Effect of XLR-11 degradant on dopamine levels in the nucleus accumbens in mice

DA levels in the nucleus accumbens were measured using in vivo microdialysis to investigate whether dopaminergic transmission is involved in the excitatory effect of XLR-11 degradant. Mice were treated i.p. with XLR-11 degradant or vehicle, and the extracellular DA levels were determined at 10-min intervals. The XLR-11 degradant significantly increased the DA levels in the nucleus accumbens between 10 and 20 min after the treatment (Fig. 7a). However, the time when DA levels increased did not coincide with the time when the excitatory behavior was observed. Pretreatment with the DA D1 receptor antagonist SCH23390 (50 μg/kg, i.p.) or the DA D2 receptor antagonist sulpiride (50 mg/kg, i.p.), which have been shown to suppress synthetic cathinone-induced psychoactive effects [13], showed no effect on the excitatory action of XLR-11 degradant (Fig. 7b). These findings suggest that dopaminergic transmission does not play a major role in the XLR-11 degradant-induced excitatory behavior.

Fig. 7
figure7

Neurotransmission involved in XLR-11 degradant-induced transient hyperreflexia. a Mice were administered XLR-11 degradant (15 mg/kg, i.p.) or vehicle (10 mL/kg, i.p.) at 0 min, and the dialysate was collected every 10 min for 60 min. Extracellular dopamine (DA) levels in the nucleus accumbens were analyzed by HPLC–electrochemical detection. Basal values of extracellular DA levels in the nucleus accumbens were 1.46 ± 0.25 nM (n = 9). Values represent the percentage changes (the mean ± SEM, n = 4–5) from the basal levels. Statistical analysis was performed using the Welch’s test. *p < 0.05 vs. vehicle. b Mice were pretreated with SCH23390 (50 μg/kg, i.p.) or sulpiride (50 mg/kg, i.p.), and treated with XLR-11 degradant (15 mg/kg). Locomotor activity was measured from 5 min before to 15 min after XLR-11 degradant using an implanted Nano-Tag device. c Mice were administered XLR-11 degradant (15 mg/kg) or vehicle at 0 min. Biosensor currents reflecting glutamate levels were obtained every 10 s from 2.5 min before to 10 min after administration. Values represent the mean ± SEM (n = 4). Statistical analysis was performed using the Bonferroni test. **p < 0.01 vs. vehicle. d, e Mice were pretreated with SIB1757 (4 mg/kg, i.p., d) or gabapentin (40 mg/kg, i.p., e) and treated with XLR-11 degradant (15 mg/kg). Locomotor activity was measured from 5 min before to 15 min after administration. Values represent the mean ± SEM (n = 5–6). ap < 0.05 vs. XLR-11 degradant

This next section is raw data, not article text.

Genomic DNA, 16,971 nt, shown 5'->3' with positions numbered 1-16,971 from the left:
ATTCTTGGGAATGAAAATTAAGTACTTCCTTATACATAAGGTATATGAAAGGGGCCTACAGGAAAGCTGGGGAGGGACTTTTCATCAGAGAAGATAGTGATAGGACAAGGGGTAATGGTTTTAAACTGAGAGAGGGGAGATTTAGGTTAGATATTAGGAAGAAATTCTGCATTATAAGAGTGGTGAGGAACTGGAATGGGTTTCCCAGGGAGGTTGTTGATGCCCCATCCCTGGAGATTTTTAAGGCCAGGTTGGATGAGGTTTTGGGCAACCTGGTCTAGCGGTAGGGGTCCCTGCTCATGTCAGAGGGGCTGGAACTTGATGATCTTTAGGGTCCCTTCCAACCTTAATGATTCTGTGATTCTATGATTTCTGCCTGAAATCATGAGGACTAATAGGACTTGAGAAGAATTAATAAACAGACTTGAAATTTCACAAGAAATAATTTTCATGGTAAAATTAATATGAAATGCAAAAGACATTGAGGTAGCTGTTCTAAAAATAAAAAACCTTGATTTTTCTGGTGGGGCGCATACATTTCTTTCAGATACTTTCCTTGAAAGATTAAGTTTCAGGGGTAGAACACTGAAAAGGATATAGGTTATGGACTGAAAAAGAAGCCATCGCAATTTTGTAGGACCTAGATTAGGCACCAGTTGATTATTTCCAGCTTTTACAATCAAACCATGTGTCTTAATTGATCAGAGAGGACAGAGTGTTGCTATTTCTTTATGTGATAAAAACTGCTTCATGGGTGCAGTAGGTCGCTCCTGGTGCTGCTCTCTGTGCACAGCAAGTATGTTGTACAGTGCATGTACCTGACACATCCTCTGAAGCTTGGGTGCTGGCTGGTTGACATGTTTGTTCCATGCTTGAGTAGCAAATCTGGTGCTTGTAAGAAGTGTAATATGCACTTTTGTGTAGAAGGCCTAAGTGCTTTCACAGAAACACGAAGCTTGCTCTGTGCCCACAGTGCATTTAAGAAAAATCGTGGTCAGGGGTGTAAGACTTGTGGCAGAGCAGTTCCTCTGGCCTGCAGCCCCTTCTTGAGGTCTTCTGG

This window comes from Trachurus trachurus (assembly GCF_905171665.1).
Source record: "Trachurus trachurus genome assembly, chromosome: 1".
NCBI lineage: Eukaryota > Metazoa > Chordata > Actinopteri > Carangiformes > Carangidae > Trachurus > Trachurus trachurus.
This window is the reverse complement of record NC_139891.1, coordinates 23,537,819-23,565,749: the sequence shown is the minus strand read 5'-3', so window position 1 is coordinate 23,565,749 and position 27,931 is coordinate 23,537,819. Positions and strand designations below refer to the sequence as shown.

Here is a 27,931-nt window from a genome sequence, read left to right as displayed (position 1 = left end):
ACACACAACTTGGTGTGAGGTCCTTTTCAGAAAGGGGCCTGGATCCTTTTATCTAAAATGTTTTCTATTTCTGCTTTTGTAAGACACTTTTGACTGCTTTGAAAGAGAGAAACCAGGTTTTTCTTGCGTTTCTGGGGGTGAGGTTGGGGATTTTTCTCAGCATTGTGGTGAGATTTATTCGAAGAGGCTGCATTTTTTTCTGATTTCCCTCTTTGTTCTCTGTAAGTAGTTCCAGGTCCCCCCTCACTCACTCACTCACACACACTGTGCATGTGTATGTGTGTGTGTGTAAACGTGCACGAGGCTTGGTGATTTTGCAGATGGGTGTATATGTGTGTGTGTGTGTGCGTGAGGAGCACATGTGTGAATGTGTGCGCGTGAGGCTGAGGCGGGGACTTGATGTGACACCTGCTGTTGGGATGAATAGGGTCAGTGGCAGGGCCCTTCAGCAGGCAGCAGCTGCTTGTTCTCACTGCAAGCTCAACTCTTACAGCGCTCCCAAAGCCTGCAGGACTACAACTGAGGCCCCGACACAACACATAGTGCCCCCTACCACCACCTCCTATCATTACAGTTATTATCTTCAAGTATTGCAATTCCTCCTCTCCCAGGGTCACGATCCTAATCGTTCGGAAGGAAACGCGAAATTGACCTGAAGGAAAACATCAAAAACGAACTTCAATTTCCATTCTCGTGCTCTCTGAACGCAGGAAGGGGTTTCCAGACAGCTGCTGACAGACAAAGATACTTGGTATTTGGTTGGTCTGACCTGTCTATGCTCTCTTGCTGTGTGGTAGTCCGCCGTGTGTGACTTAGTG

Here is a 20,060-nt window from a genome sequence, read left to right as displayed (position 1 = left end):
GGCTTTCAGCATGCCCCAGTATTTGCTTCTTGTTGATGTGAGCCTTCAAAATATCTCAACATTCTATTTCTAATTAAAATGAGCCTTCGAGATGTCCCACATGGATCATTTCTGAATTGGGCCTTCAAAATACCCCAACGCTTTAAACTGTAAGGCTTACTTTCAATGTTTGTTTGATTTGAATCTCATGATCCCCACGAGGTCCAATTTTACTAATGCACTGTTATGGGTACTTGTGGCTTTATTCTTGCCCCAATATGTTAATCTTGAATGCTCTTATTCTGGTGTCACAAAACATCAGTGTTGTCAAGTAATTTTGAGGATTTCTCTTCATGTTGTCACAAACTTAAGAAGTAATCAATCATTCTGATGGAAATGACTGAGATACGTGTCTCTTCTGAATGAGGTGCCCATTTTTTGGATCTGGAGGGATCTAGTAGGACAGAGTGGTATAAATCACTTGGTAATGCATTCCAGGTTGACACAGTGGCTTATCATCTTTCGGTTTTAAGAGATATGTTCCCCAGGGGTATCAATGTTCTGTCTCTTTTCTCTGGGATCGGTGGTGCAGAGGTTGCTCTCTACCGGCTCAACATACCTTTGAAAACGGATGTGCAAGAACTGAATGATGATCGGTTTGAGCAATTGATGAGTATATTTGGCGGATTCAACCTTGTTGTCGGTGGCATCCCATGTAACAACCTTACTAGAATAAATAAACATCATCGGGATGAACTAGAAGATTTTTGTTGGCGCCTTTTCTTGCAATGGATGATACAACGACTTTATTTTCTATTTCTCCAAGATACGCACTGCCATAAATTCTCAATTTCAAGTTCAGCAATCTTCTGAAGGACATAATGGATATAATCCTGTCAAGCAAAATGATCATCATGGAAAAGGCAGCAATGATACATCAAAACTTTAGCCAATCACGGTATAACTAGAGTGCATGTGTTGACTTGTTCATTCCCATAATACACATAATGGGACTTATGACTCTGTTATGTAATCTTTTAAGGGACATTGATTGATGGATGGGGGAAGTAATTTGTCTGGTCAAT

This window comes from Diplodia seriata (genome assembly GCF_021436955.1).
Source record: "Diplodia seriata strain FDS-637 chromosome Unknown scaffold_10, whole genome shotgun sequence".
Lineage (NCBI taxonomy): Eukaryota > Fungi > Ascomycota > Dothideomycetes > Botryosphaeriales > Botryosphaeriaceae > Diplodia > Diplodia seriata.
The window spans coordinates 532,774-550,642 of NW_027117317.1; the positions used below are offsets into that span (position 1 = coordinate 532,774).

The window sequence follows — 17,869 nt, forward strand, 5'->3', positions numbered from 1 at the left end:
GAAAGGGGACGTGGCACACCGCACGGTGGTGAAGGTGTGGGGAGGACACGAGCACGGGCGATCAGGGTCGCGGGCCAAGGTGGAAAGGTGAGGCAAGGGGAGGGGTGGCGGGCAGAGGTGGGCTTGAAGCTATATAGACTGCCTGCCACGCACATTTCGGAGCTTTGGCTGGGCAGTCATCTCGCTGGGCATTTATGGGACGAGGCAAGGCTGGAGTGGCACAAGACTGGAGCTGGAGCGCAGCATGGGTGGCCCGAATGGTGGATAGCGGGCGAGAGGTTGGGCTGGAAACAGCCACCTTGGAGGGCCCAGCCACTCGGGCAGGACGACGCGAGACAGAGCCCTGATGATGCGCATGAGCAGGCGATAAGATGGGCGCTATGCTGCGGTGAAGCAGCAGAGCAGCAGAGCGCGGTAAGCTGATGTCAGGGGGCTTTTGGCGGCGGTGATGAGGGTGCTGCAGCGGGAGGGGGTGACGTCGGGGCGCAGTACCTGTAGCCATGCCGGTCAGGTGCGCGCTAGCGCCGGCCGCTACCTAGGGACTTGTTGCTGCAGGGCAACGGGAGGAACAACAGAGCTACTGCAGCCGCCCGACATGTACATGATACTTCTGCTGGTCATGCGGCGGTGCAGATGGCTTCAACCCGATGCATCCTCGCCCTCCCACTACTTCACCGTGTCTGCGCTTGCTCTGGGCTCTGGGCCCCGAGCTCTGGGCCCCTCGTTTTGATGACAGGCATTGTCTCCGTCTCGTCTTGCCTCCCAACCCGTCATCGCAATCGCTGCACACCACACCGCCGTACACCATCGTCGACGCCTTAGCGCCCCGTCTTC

Effect of XLR-11 degradant on glutamate levels in the hippocampus

Glutamate levels in the hippocampus were measured in vivo using an enzyme biosensor to investigate whether excessive glutamatergic transmission is involved in the excitatory effect of XLR-11 degradant. A decrease, in contrast to increase, was observed in the extracellular glutamate levels after XLR-11 degradant treatment (Fig. 7c). In addition, pretreatment with the glutamate receptor (mGlu5) antagonist SIB1757 (4 mg/kg, i.p.), which has been shown to suppress AM-2201-induced seizures [11], showed almost no effect on the excitatory action of XLR-11 degradant (Fig. 7d). These results suggest that glutamatergic transmission does not play a major role in the XLR-11 degradant-induced excitatory behavior.